Income Tax Refunds:
Why the Rich Hate Them

income tax refunds Photo courtesy of dotben

If income tax refunds make you giddy, you're in for a treat. But I'm not going to be diving into schemes to increase your tax refund. On the contrary, in this article, you will learn why I don't particularly like them. In fact, wealthy individuals despise IRS tax refunds.

Here's the thing. The refund you get from your IRS tax return that you get in the mail was always yours. Think about it. It's not the best way to invest money. You overpaid and all you did was give an interest free loan to Uncle Sam. Now, he's giving it back. He put those dollars to work, instead of you.

With the increase of cash flow used to overpay your taxes, you could have:

The bottom line is that you have incurred an opportunity cost, an eroding factor of money. You have given up the opportunity to make those dollars work for you.

Where's the Potential

In 2009, more than 96.7 million Americans received IRS tax refunds, with an average refund of $2,683. That's more than $259 billion interest-free dollars that Uncle Sam was able to utilize.

Now, let's see what this could do for you. Imagine that instead of receiving $2,683 at the end of the year by overpaying your taxes each month, you send that money to a safe, liquid, interest earning account that earns you 4% (To keep it simple, we'll assume 4% per annum).

Let's see what you end up after 10, 20, 30 years:

YearRate of ReturnFuture Value

How does tacking on an extra $150,475.89 onto your retirement sound? Do you still like income tax refunds?

My Recommendation

For those who want to save on filing, there are some free online tax filing options.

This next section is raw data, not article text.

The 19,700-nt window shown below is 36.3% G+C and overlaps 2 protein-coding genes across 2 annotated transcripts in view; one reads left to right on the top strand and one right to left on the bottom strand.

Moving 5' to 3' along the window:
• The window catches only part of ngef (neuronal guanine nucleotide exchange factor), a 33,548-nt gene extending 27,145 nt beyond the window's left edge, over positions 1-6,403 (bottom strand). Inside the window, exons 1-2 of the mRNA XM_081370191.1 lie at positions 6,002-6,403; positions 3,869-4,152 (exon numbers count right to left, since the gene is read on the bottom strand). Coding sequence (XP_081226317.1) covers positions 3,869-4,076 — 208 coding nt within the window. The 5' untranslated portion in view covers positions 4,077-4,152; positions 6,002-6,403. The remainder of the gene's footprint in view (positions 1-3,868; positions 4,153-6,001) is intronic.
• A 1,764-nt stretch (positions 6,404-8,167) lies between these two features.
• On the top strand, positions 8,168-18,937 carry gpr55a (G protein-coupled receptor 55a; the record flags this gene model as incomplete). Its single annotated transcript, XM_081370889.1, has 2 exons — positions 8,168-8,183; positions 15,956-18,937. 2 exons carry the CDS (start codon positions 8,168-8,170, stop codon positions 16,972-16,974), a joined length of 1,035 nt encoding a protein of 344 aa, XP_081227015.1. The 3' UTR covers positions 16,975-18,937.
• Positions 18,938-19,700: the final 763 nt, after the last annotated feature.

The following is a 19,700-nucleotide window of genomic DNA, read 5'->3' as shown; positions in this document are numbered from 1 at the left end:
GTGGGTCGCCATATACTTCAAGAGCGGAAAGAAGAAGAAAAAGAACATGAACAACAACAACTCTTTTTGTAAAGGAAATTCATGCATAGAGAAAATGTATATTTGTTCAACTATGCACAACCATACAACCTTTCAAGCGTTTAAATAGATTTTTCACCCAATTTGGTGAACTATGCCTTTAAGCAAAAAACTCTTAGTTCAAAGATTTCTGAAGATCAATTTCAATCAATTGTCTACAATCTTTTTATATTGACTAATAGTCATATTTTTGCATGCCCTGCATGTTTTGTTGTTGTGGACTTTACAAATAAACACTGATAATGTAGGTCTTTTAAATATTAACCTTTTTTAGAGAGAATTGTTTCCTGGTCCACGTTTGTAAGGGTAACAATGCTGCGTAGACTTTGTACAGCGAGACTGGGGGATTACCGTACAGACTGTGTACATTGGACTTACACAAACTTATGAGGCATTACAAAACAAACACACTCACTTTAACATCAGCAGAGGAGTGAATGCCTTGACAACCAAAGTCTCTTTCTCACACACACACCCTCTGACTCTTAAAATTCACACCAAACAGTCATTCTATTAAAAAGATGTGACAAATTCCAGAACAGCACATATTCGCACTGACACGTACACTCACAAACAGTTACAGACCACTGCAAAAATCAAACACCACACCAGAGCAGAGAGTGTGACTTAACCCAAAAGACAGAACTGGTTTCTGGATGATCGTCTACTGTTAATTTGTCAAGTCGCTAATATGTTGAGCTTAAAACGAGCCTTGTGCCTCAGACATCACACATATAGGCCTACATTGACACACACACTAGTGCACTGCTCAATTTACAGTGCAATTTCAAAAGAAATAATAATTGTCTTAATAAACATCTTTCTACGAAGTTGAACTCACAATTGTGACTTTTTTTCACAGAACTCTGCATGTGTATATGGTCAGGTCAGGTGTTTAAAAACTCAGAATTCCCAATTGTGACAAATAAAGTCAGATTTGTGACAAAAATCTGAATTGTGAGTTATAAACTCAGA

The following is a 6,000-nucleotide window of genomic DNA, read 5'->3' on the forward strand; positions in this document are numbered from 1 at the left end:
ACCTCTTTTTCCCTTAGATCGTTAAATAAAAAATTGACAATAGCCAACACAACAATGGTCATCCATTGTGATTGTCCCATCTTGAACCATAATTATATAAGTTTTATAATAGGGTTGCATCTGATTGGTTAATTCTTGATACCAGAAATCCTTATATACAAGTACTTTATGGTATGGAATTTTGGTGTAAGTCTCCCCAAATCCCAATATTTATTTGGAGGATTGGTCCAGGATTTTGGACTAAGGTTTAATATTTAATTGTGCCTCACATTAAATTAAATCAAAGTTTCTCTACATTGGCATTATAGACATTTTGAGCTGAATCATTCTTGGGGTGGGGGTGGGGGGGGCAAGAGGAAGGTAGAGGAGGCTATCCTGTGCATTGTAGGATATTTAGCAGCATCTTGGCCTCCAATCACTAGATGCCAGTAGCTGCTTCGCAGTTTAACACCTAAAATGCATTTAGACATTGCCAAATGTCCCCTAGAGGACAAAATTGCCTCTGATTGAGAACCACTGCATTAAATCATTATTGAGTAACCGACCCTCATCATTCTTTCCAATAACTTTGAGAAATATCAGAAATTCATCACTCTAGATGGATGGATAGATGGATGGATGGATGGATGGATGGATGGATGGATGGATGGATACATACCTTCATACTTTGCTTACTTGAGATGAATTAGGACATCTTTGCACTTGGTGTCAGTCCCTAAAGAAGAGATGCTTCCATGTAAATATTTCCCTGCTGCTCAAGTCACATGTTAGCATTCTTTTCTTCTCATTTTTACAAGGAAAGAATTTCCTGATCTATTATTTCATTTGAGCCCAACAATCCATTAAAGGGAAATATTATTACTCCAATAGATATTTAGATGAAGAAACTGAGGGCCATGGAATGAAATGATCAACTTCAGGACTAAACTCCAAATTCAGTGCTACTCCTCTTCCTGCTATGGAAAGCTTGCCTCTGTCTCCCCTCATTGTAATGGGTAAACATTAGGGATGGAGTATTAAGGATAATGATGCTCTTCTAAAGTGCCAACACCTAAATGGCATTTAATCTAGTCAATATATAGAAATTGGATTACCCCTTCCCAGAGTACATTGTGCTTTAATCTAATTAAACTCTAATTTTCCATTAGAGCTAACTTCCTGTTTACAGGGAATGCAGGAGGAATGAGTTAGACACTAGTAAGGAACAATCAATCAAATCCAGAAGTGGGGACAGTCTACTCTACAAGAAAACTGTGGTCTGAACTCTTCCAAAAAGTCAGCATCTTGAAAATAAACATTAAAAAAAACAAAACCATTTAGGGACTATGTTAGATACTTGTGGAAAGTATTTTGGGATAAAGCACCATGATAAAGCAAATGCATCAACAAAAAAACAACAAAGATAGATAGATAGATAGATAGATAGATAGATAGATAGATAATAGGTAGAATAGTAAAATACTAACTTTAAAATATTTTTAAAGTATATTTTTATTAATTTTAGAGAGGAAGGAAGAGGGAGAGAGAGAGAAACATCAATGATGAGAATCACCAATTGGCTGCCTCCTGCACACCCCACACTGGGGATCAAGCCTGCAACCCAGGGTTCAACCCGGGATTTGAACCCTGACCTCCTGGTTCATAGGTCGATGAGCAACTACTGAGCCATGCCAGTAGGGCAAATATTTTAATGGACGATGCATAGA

But don't focus on getting income tax refunds. A tax saving tip is to withhold just enough. Pay the minimum amount you have to pay during the year to avoid any interest and penalties. There's no interest or penalty when you file your return if:

**Always check current tax laws.**

  • You owe less than $1,000.
  • You've paid in at least 90% of your liability.
  • You've paid in at least 100% of your prior year's total tax. On your return, that was Line 60. Go check it as you begin planning your return.

According to author Jeff Schnepper:

If your adjusted gross income (Line 37 on your Form 1040 for 2009) was more than $150,000, you need to pay 110% of your total tax, rather than 100%. So if my 2009 adjusted gross income was $160,000 and my total tax was $10,000, I'd need to pay 110% of that, or $11,000, during 2010 to hit that safe harbor. If I do that, there's no interest or penalty to pay on my IRS tax return, regardless of how much I owe on April 18, 2011.

My Enticing Proposal

If you still salivate for that check at the end of the year, I have a proposal for you. Instead of overpaying the government in tax money, send that money to me. I accept cash and personal checks. At the end of the year, I will send you a refund check.

Sounds silly doesn't it? Why not save that money and put it into an ING savings account.

But I'll up the ante.

I will send you a refund check with 1% interest. Come on now, that's more than your money-market savings account. The fact is, I can make, say 4%, interest on the increase of cash flow and give you 1% for lending me the money. That's what I call arbitrage!

So, if you still desire income tax refunds and want to give up your opportunity to put your dollars to work, that's your prerogative. Send Uncle Sam, or me, those extra funds. Otherwise, take advantage of a resource that can help you produce today...your own money.

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